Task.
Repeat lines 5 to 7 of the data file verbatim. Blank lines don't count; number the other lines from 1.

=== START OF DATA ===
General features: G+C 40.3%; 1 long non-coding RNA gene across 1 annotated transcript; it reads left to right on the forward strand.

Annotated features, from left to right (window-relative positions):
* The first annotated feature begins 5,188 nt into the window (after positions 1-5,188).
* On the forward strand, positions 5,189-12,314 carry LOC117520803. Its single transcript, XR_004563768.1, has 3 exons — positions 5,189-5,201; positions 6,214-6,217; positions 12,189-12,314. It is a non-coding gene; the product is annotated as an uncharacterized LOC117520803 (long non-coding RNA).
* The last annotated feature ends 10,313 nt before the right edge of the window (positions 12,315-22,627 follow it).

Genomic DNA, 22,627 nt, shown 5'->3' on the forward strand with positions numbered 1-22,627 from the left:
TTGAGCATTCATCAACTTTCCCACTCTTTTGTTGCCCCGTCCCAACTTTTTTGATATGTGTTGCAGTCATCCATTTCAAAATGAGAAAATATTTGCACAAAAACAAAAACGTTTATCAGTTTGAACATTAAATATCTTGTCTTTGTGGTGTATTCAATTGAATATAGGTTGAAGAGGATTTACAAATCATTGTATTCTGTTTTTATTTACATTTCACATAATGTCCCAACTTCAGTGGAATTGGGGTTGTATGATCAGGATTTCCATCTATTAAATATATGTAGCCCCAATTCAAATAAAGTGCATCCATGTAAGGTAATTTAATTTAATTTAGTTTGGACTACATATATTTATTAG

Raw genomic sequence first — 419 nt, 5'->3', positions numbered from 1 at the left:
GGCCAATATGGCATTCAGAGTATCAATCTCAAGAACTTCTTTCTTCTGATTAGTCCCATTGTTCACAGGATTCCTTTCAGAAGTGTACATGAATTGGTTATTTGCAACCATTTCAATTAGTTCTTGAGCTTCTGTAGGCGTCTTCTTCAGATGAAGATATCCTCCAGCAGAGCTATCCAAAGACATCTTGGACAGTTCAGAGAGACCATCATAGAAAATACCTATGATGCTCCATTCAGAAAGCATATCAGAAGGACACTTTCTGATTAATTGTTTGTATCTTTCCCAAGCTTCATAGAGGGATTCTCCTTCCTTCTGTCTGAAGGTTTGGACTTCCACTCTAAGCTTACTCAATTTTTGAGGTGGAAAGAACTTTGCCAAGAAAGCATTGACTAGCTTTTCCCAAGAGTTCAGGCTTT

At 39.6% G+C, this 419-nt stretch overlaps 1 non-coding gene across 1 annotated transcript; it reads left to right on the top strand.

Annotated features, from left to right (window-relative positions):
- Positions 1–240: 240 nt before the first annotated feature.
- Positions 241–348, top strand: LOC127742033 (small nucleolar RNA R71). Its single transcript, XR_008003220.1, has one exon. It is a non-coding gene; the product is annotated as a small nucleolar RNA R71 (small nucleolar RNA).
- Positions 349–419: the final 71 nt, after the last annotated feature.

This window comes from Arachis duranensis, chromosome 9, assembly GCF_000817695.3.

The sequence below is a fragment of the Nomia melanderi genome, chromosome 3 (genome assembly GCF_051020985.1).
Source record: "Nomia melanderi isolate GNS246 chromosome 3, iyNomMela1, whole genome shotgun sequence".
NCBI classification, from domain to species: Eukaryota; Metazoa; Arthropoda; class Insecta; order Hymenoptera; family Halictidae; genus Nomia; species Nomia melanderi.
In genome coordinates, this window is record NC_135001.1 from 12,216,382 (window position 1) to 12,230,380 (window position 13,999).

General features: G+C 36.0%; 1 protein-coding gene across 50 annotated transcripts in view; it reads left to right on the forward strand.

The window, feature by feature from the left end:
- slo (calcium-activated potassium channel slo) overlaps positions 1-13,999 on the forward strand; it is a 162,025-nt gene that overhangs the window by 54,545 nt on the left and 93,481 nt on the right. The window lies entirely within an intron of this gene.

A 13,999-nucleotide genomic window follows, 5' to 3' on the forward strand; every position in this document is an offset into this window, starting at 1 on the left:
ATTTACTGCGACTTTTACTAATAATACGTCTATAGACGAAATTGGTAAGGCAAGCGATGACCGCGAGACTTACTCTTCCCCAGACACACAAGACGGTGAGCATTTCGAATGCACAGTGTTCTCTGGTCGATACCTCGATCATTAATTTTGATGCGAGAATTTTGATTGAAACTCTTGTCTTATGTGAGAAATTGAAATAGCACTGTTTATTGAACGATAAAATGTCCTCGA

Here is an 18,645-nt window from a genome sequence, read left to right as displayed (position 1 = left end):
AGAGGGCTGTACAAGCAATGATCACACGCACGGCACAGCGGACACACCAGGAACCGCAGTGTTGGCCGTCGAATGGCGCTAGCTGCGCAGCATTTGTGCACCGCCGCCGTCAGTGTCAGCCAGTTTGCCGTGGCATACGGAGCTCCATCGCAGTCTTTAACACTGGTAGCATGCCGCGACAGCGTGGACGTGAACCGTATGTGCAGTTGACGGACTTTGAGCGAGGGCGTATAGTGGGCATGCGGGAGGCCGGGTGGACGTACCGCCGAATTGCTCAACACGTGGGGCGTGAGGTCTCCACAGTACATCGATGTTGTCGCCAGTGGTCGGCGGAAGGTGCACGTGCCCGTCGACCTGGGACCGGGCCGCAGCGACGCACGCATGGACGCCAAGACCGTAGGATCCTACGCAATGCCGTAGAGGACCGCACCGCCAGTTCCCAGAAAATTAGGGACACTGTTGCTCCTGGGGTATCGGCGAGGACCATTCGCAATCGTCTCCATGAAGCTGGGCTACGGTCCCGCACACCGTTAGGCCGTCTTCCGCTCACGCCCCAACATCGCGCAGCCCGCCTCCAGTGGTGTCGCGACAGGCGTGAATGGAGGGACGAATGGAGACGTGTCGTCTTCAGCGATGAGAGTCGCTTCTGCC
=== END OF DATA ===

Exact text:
* The last annotated feature ends 10,313 nt before the right edge of the window (positions 12,315-22,627 follow it).

Genomic DNA, 22,627 nt, shown 5'->3' on the forward strand with positions numbered 1-22,627 from the left:
TTGAGCATTCATCAACTTTCCCACTCTTTTGTTGCCCCGTCCCAACTTTTTTGATATGTGTTGCAGTCATCCATTTCAAAATGAGAAAATATTTGCACAAAAACAAAAACGTTTATCAGTTTGAACATTAAATATCTTGTCTTTGTGGTGTATTCAATTGAATATAGGTTGAAGAGGATTTACAAATCATTGTATTCTGTTTTTATTTACATTTCACATAATGTCCCAACTTCAGTGGAATTGGGGTTGTATGATCAGGATTTCCATCTATTAAATATATGTAGCCCCAATTCAAATAAAGTGCATCCATGTAAGGTAATTTAATTTAATTTAGTTTGGACTACATATATTTATTAG